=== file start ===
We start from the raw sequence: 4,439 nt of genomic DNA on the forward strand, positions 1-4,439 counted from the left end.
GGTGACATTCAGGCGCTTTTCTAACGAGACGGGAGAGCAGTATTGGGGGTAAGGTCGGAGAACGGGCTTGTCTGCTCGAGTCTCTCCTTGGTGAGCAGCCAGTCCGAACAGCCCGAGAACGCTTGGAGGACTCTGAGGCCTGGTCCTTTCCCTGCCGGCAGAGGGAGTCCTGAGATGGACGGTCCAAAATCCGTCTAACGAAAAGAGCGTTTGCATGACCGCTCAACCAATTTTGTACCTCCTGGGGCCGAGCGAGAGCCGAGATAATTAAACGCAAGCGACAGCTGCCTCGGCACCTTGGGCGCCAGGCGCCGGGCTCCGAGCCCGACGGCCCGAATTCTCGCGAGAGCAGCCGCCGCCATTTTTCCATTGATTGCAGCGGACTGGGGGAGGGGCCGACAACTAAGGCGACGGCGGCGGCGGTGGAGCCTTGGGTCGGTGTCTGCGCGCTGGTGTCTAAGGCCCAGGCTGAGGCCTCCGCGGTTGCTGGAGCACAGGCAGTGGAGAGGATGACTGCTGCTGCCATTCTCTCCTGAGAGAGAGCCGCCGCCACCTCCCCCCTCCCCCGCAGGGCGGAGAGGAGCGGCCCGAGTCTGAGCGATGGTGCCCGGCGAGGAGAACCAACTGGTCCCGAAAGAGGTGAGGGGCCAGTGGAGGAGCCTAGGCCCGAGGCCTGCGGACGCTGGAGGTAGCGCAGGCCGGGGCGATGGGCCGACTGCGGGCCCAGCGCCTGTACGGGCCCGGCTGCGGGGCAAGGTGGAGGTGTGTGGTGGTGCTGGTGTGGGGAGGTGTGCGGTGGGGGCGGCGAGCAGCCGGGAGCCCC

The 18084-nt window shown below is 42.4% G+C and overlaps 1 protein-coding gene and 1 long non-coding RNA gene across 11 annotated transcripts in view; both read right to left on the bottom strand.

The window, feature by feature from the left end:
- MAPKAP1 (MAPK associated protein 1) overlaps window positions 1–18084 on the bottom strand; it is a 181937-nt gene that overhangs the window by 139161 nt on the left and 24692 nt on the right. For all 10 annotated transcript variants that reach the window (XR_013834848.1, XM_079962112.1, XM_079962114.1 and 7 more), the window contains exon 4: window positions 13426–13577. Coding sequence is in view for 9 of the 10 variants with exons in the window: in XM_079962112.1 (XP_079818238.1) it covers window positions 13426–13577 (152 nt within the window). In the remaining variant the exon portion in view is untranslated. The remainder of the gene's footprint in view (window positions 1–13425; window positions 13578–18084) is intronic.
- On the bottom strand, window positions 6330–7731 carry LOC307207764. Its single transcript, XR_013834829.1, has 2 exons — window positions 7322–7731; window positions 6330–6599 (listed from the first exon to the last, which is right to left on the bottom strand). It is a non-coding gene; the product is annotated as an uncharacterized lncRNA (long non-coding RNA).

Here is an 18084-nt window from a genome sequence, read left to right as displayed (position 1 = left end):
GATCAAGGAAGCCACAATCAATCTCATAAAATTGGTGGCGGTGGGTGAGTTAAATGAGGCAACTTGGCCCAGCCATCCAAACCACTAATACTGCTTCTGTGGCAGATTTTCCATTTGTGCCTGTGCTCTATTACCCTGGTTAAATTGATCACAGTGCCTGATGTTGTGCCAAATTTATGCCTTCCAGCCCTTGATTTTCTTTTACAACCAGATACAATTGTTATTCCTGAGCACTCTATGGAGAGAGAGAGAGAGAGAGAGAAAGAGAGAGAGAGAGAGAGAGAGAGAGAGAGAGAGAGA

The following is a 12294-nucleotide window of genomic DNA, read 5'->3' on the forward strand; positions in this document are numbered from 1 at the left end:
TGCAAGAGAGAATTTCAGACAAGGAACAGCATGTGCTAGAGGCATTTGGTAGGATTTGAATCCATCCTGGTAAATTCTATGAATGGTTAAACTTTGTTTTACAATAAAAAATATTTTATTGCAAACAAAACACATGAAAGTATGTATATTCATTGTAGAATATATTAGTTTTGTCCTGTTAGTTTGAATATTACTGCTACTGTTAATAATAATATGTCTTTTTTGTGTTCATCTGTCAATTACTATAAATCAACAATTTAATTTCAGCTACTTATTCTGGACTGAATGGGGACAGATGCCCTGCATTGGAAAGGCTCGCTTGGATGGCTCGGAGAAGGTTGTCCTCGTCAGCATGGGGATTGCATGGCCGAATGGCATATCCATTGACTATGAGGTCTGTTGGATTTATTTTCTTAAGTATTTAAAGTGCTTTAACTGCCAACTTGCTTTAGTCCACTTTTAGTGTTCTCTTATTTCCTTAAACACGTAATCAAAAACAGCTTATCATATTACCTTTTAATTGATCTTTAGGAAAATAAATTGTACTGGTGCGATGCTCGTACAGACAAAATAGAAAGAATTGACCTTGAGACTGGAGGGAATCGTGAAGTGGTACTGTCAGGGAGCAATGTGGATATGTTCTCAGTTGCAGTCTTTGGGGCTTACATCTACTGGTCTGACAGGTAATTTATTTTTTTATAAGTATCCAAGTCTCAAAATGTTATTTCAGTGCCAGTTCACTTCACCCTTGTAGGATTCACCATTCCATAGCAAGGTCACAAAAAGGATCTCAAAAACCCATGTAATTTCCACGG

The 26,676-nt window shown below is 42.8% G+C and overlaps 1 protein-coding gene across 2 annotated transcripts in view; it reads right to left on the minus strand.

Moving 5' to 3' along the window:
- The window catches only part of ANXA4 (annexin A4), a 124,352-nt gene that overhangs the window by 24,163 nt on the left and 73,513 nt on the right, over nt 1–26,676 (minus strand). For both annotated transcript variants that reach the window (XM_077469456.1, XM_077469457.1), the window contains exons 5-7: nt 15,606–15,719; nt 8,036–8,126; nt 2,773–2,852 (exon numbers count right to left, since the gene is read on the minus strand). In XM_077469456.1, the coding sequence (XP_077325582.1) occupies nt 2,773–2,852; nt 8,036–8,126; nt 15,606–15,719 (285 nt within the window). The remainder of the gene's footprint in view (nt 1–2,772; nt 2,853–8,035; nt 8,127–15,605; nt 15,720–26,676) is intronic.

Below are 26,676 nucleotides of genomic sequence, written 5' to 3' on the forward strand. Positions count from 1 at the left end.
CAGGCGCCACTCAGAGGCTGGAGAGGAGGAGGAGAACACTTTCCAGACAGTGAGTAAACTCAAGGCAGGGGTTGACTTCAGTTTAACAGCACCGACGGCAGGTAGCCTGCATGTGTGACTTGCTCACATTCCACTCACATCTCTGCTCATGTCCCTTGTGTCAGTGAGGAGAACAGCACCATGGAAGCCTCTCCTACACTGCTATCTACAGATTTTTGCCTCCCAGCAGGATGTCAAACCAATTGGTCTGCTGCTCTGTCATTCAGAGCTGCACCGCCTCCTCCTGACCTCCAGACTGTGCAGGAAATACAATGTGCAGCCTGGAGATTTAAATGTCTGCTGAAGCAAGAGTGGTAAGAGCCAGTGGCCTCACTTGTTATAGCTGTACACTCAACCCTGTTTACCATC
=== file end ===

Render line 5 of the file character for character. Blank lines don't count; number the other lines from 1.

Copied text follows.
- MAPKAP1 (MAPK associated protein 1) overlaps window positions 1–18084 on the bottom strand; it is a 181937-nt gene that overhangs the window by 139161 nt on the left and 24692 nt on the right. For all 10 annotated transcript variants that reach the window (XR_013834848.1, XM_079962112.1, XM_079962114.1 and 7 more), the window contains exon 4: window positions 13426–13577. Coding sequence is in view for 9 of the 10 variants with exons in the window: in XM_079962112.1 (XP_079818238.1) it covers window positions 13426–13577 (152 nt within the window). In the remaining variant the exon portion in view is untranslated. The remainder of the gene's footprint in view (window positions 1–13425; window positions 13578–18084) is intronic.